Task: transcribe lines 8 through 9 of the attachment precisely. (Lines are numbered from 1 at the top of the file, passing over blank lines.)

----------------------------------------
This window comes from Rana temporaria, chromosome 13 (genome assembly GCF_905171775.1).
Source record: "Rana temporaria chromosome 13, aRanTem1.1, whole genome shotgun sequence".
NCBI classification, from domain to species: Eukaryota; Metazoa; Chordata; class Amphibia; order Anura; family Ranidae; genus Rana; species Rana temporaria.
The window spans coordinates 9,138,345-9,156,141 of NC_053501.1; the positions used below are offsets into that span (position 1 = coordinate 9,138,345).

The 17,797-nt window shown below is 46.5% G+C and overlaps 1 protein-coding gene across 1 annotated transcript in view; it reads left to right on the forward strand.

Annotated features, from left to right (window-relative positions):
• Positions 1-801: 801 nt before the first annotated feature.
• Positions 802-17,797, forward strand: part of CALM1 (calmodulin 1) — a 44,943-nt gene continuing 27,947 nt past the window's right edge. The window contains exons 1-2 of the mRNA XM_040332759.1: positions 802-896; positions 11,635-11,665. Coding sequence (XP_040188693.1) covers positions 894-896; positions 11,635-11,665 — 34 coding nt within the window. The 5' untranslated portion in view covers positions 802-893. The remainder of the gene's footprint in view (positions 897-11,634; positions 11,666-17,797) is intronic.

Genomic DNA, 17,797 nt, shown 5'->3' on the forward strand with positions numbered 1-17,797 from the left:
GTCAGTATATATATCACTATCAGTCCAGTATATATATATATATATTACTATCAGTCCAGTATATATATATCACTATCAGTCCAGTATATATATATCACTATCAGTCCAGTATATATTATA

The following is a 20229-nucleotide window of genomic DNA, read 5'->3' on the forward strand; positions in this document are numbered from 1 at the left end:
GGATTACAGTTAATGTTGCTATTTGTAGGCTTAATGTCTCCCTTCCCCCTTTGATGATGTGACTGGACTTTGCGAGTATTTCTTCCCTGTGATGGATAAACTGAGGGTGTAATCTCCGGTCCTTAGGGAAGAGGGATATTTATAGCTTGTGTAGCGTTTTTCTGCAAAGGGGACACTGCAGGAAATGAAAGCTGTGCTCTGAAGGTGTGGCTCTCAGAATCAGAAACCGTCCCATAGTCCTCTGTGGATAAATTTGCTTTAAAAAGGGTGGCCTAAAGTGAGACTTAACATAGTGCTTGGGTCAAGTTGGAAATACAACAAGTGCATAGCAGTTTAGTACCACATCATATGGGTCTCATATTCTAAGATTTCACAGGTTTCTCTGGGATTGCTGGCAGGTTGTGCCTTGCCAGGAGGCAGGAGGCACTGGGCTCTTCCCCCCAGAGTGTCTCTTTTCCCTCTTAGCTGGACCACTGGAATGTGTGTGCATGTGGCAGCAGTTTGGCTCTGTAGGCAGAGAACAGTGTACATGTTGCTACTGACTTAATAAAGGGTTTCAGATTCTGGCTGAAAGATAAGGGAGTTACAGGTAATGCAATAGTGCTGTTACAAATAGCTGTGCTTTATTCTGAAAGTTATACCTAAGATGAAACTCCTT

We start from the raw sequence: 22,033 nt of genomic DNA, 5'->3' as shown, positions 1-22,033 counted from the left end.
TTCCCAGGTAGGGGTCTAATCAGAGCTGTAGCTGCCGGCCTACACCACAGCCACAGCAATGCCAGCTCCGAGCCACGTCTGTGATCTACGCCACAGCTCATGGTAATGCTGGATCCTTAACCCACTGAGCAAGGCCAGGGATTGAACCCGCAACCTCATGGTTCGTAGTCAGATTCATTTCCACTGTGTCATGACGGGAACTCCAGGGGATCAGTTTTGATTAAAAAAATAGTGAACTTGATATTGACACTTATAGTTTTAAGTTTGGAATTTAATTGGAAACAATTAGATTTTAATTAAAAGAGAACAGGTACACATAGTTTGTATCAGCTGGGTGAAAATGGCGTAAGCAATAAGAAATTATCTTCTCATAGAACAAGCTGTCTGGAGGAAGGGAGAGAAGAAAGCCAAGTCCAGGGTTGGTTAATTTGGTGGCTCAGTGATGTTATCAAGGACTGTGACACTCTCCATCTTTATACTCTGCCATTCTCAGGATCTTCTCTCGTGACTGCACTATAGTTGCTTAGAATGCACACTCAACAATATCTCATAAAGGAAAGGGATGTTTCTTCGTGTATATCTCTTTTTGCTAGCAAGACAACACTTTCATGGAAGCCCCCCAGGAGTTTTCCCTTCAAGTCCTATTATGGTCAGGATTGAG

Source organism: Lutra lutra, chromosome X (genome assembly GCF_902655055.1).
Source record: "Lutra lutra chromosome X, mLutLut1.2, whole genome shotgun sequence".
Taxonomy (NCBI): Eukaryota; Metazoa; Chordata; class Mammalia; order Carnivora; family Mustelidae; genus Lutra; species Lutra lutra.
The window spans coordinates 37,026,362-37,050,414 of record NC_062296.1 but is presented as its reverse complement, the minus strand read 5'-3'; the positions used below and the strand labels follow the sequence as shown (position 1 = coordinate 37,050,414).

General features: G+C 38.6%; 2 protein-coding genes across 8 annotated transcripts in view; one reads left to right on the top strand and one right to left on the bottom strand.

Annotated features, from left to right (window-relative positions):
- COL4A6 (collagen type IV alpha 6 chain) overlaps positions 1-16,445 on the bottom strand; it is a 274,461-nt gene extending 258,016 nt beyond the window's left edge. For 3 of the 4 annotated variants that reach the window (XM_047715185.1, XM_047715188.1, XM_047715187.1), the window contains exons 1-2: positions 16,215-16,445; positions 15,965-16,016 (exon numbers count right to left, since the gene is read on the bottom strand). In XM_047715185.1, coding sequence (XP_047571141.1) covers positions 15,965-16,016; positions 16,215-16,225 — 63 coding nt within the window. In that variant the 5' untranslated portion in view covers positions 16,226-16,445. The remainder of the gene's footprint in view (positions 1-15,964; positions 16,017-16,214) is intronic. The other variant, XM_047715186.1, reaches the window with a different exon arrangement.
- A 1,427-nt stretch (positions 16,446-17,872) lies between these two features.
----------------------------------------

• Positions 802-17,797, forward strand: part of CALM1 (calmodulin 1) — a 44,943-nt gene continuing 27,947 nt past the window's right edge. The window contains exons 1-2 of the mRNA XM_040332759.1: positions 802-896; positions 11,635-11,665. Coding sequence (XP_040188693.1) covers positions 894-896; positions 11,635-11,665 — 34 coding nt within the window. The 5' untranslated portion in view covers positions 802-893. The remainder of the gene's footprint in view (positions 897-11,634; positions 11,666-17,797) is intronic.

Genomic DNA, 17,797 nt, shown 5'->3' on the forward strand with positions numbered 1-17,797 from the left: